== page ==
Cave In – Final Transmission

Scofield’s coda.

June 14th, 2019
Lex Voight
Category: Review

The ominously-titled Final Transmission is a devastating and surprisingly optimistic work and homage to a fallen comrade.

The entire hardcore scene mourned the loss of Caleb Scofield, bands as far-afield as Young Widows, Converge, ISIS (as Celestial), Pelican and more rallied to raise money for the fallen musician’s loved ones. Scofield had already begun demoing songs for what was to become Final Transmission, and many if not most of those demos and ideas the band has incorporated and worked into the finished songs, building around the ideas of their fallen comrade just as they always have done.

From the opening chords–clearly rough licks and ideas recorded–you hear friends giving bittersweet goodbyes. If you already know the backstory this immediately brings a tear to your eye, not only for the loss, but for the love these friends all share and how integral Scofield was to the scene at large.

Similarly, “Shake My Blood’s” rejoinder “don’t leave…don’t leave me saying goodbye,” is just as heart-rending as can be expected, but lands in a song and a record that never feels despondent. It never feels like the band is wallowing in their well-earned grief. It sounds instead like a heartfelt, confused, and earnestly bittersweet farewell. Theres a sense of the bafflement when a loved one passes so suddenly and completely out of nowhere..songs can come and go abruptly (“Night Crawler”), or seem fuzzed out like a voice coming through the static in “Lunar Day” or “Led to the Wolves.” The variances in production to suit each approach, too, always seems absolutely appropriate. “Shake My Blood,” “Winter Window,” “Led to the Wolves,” and “Strange Reflection,” seem poised to be Cave in Classics for me personally, with some of everything of what the band has in their considerable arsenal on display.

Now, Cave In’s discography is long and largely flawless, but its also incredibly varied. Final Transmission, I think fittingly, nestles itself right in between my two favorite records of theirs–Jupiter and Antenna. With all the melody of Antenna, and some of the spacey-ness of Jupiter, albeit with some of the punch of Perfect Pitch Black (“Lanterna” and “Led to the Wolves,” in particular display a lot of the bands more metallic flourishes, with the latter’s instrumentation just as easily appropriate for Scofield’s other project, Zozobra).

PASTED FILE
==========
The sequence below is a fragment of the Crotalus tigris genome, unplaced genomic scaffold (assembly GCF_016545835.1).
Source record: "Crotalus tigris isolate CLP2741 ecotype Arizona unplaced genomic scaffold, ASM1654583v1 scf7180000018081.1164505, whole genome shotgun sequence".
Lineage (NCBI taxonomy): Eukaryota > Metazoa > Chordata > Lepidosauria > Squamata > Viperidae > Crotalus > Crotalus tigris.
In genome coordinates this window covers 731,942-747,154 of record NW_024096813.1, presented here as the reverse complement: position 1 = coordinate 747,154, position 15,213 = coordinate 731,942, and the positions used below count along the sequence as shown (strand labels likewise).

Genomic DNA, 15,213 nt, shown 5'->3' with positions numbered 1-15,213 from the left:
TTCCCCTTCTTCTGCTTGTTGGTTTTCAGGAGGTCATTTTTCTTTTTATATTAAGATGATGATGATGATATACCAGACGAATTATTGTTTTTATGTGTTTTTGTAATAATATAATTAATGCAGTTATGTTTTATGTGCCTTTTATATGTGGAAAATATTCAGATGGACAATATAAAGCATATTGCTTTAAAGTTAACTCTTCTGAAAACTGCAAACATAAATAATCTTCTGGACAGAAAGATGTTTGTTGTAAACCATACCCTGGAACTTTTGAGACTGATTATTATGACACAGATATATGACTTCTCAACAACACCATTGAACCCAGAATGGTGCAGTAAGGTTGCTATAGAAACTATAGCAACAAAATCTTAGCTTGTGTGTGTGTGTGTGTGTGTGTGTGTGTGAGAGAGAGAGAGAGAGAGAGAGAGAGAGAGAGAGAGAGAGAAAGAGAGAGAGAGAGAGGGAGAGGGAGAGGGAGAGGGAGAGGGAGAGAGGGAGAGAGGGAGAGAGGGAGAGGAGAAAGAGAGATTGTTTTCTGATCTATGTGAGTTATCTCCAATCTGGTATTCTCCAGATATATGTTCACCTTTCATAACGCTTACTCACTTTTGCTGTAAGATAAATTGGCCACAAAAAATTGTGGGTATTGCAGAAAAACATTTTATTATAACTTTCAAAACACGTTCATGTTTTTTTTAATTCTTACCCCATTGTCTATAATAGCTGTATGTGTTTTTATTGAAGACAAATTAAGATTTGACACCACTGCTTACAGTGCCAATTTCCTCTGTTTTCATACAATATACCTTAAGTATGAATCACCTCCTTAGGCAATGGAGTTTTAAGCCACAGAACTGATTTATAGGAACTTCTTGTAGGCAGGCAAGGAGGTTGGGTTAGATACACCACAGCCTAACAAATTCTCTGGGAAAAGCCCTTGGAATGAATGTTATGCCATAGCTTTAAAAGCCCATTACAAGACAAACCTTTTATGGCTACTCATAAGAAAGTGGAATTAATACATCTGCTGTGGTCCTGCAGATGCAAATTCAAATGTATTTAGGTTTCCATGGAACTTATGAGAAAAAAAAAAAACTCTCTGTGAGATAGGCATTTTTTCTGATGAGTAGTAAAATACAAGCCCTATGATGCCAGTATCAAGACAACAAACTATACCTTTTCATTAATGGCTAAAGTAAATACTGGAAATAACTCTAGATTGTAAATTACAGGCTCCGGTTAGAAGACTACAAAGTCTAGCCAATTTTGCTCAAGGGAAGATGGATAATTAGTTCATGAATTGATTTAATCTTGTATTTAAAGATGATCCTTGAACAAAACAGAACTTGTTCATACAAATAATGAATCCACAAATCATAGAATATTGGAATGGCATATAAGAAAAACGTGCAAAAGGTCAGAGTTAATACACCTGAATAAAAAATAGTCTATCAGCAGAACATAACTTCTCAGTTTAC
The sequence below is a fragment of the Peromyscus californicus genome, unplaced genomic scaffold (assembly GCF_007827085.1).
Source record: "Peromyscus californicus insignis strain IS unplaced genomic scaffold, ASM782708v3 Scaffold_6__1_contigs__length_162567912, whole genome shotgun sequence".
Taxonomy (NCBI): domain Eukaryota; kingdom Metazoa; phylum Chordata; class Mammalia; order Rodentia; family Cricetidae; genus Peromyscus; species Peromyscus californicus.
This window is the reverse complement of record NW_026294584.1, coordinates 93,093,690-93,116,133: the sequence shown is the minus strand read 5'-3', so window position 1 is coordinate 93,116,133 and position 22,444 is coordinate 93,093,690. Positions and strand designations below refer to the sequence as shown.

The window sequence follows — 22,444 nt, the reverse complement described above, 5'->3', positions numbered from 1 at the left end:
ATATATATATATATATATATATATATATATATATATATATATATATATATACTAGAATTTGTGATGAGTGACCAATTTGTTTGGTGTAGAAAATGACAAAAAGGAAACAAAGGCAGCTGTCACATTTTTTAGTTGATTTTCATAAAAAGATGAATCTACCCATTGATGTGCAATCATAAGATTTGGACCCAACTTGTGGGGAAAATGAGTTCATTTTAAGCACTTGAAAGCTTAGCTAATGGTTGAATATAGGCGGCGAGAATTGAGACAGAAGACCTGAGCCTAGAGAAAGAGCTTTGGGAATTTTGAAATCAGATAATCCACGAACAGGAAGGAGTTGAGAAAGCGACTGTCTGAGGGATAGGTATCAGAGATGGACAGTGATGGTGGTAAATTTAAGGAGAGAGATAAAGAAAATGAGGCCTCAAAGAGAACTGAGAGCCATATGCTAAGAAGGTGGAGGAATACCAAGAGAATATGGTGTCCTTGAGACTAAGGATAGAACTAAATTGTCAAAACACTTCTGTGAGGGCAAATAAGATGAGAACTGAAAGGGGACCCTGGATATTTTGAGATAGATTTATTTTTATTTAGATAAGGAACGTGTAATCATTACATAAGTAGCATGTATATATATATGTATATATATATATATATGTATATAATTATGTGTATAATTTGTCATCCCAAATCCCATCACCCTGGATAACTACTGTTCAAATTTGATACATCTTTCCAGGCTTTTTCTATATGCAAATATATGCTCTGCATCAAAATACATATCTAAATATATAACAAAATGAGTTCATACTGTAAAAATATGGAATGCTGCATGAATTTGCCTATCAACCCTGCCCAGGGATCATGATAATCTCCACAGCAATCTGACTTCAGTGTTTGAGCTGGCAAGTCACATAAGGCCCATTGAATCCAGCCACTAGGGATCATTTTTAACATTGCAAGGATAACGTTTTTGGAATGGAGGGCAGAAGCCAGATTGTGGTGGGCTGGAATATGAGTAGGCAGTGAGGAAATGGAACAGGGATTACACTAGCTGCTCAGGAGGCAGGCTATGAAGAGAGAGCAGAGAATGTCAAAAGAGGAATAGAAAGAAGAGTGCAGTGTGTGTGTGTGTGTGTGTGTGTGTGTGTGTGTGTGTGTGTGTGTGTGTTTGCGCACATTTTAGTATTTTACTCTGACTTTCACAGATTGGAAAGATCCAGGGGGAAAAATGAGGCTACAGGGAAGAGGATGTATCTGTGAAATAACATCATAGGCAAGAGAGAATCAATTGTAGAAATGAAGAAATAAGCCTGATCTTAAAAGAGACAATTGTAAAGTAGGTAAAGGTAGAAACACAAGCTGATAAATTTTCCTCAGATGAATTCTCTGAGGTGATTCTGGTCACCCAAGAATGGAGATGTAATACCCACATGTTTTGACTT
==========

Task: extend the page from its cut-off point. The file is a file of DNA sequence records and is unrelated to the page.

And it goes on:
While its hard to think of Cave In, much less a world, without as influential and vital a musician as Scofield, Cave In has produced one of their best releases around the sketches that their friend left behind, honoring his memory with a fitting, touching, and warm tribute. What the band has in store seems to be unknown to the band themselves, if optimistic, with Converge’s Nate Newton (a longtime friend and collaborator of Scofield) taking up his place for touring duties. Whether this is simply Scofield’s “last transmission,” or the band’s I’m not sure anyone really knows yet, but goddamn what a transmission it is.

Necronomidol – Scions of the Blasted Heath

Less Jpop, more rock, please.

Lex Voight
Category: Review

Listening to Necronomidol’s Void Hymn was an absolute rollercoaster.

My brain at first recoiled in horror at what the capitalist machine had spat out. Some ungodly fever-dream creature half formed of JPop and power metal. Dear god, I thought, could it be that Baby Metal was just the start of these abominations?

Gonzo-ian rants aside, it was absolutely mind blowing to me to do a deep dive into Japanese Idol culture and music. I spent several hours following some school-girl-skirted rabbit down a deeply off-putting rabbit hole where Baby Metal truly was just the tip of the proverbial iceberg with groups like this. As fun and entertaining as that band is, and as deserving of accolades for their hard work and savvy gameplaying, every scumbag tr00 metalhead, I discovered, was just as deserving of their cynical outlooks. Idol Music is essentially music as made in capitalist dystopia–music engineered by committee for the maximum market impact. And not as necessarily as a group individually, but as a network of such, each individual unit catering to one certain demographic and frequently members are traded like sports players.

This is not to mention the seeming dogmatic control these PR companies exert over the young women who make up these groups. Groomed from a young age to inhabit a different role, in a band that in itself inhabits a role, and seemingly incapable of exerting creative or artistic control whatever, which is instead ceded to executives and hired musicians and composers.

This is truly the capitalist music nightmare, I thought. Horatio Alger would be proud.